Does Forth support multithreading?

advertisements

I had a short look at the Forth programming language for a while. Is it possible to do multithreading with synchronization primitives in Forth?

For example, is it possible to do n-by-n matrix multiplication with multiple threads in Forth? If so, what is the basic mechanism, or programming patterns?


For the stated goal the multi-threading has to be pre-emptive. Simple Forths have a PAUSE-ing task-loop that runs tasks one after the other, never overlapping. Surprisingly useful but not in this case.

Modern, professional, Forth can do multi-threading but I know of only one with special primitives to make it easier.

The example matrix multiplication given earlier is not an demonstration of multi-threading.

To my knowledge (*), only the iForth compiler has special multi-threading primitives (OCCAM based), and comes with examples that really run x-times faster on n-core processors (where x < n). For the matrix code I would use its PAR .. ENDPAR where the threads access rows and colums that stay far apart in memory, to prevent cache pollution. There is another primitive that automatically splits up DO-LOOPs for you, in the way needed for this task. An example of this syntax for 8 threads is:

0 VALUE jj 

: mmul2 ( F: -- r )
    a3 /size DFLOATS ERASE
    /rsz 0 DO
           I TO jj
           PAR
             STARTP  /rsz 0 DO  a1 jj     /rsz * I + DFLOAT[] [email protected]   a2 I /rsz * DFLOAT[]   a3 jj     /rsz * DFLOAT[]  /rsz DAXPY_sse2   LOOP ENDP
             STARTP  /rsz 0 DO  a1 jj 1+  /rsz * I + DFLOAT[] [email protected]   a2 I /rsz * DFLOAT[]   a3 jj 1+  /rsz * DFLOAT[]  /rsz DAXPY_sse2   LOOP ENDP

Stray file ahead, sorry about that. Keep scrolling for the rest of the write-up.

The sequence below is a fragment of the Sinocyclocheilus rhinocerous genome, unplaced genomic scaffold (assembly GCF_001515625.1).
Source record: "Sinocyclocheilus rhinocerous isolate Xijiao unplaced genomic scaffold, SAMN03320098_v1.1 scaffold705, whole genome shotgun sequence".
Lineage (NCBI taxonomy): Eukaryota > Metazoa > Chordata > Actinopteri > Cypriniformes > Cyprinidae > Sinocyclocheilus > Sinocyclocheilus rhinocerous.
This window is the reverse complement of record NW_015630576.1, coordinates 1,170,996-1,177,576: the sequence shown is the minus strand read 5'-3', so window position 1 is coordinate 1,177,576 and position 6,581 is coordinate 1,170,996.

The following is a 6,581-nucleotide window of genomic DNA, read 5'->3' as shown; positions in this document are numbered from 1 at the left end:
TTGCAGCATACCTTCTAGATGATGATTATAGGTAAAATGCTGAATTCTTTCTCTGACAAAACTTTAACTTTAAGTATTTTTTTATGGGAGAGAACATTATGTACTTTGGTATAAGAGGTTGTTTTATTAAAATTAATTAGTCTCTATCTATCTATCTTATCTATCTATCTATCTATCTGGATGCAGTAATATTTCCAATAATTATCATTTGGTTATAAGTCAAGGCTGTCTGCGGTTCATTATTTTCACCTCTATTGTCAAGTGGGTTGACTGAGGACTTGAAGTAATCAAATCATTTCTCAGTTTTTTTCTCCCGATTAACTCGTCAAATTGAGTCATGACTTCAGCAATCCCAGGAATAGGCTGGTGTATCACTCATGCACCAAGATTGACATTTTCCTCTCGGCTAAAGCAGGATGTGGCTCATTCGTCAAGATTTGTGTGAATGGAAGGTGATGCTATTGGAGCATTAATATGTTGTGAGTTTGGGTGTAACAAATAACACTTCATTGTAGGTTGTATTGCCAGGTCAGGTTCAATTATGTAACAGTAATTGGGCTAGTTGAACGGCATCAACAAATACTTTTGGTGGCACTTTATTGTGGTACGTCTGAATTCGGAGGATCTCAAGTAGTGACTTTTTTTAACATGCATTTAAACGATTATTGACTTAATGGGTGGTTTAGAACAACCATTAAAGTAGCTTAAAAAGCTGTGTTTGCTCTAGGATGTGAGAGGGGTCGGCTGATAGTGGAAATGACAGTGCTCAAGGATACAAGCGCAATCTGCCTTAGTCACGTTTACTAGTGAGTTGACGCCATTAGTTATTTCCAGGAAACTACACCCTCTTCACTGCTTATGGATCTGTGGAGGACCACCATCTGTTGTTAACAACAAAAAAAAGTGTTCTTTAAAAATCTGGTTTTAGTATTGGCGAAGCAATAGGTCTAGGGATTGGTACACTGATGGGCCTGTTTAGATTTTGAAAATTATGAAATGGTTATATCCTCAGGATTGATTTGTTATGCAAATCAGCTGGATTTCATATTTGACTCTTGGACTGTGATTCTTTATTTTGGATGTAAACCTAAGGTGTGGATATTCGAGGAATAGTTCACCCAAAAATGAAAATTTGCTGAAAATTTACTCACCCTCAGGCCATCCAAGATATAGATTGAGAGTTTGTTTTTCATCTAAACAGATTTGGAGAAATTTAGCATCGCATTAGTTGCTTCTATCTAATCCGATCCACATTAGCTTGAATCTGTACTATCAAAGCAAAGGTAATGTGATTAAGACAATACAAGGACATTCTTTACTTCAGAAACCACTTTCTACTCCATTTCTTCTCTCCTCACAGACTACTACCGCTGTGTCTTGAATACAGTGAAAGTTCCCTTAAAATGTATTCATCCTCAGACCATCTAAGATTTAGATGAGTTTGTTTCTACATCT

STARTP  /rsz 0 DO  a1 jj 2+  /rsz * I + DFLOAT[] [email protected]   a2 I /rsz * DFLOAT[]   a3 jj 2+  /rsz * DFLOAT[]  /rsz DAXPY_sse2   LOOP ENDP
             STARTP  /rsz 0 DO  a1 jj 3 + /rsz * I + DFLOAT[] [email protected]   a2 I /rsz * DFLOAT[]   a3 jj 3 + /rsz * DFLOAT[]  /rsz DAXPY_sse2   LOOP ENDP
             STARTP  /rsz 0 DO  a1 jj 4 + /rsz * I + DFLOAT[] [email protected]   a2 I /rsz * DFLOAT[]   a3 jj 4 + /rsz * DFLOAT[]  /rsz DAXPY_sse2   LOOP ENDP
             STARTP  /rsz 0 DO  a1 jj 5 + /rsz * I + DFLOAT[] [email protected]   a2 I /rsz * DFLOAT[]   a3 jj 5 + /rsz * DFLOAT[]  /rsz DAXPY_sse2   LOOP ENDP
             STARTP  /rsz 0 DO  a1 jj 6 + /rsz * I + DFLOAT[] [email protected]   a2 I /rsz * DFLOAT[]   a3 jj 6 + /rsz * DFLOAT[]  /rsz DAXPY_sse2   LOOP ENDP
             STARTP  /rsz 0 DO  a1 jj 7 + /rsz * I + DFLOAT[] [email protected]   a2 I /rsz * DFLOAT[]   a3 jj 7 + /rsz * DFLOAT[]  /rsz DAXPY_sse2   LOOP ENDP
           ENDPAR
      8 +LOOP
    0e  a3 /size 0 ?DO  [email protected]+ F+  LOOP DROP ;

For 1024 x 1024 matrices this (mmul2) is about twice faster than the single-thread version (mmul1).

FORTH> TESTS
DOT/AXPY using 64 bits floats.
Vector size = 1048576
mul0 (dot)         :  6.8719411200000000000e+0013 0.133 seconds elapsed.
mul1 (dot_sse2)    :  6.8719411200000000000e+0013 0.106 seconds elapsed.
mmul0 (axpy)       :  5.6294941655040000004e+0014 0.981 seconds elapsed.
mmul1 (axpy_sse2)  :  5.6294941655040000004e+0014 0.400 seconds elapsed.
mmul2 (Paxpy_sse2) :  5.6294941655040000004e+0014 0.114 seconds elapsed. ok

(*) Rumor has it that MPE and Forth Inc recently added similar functionality.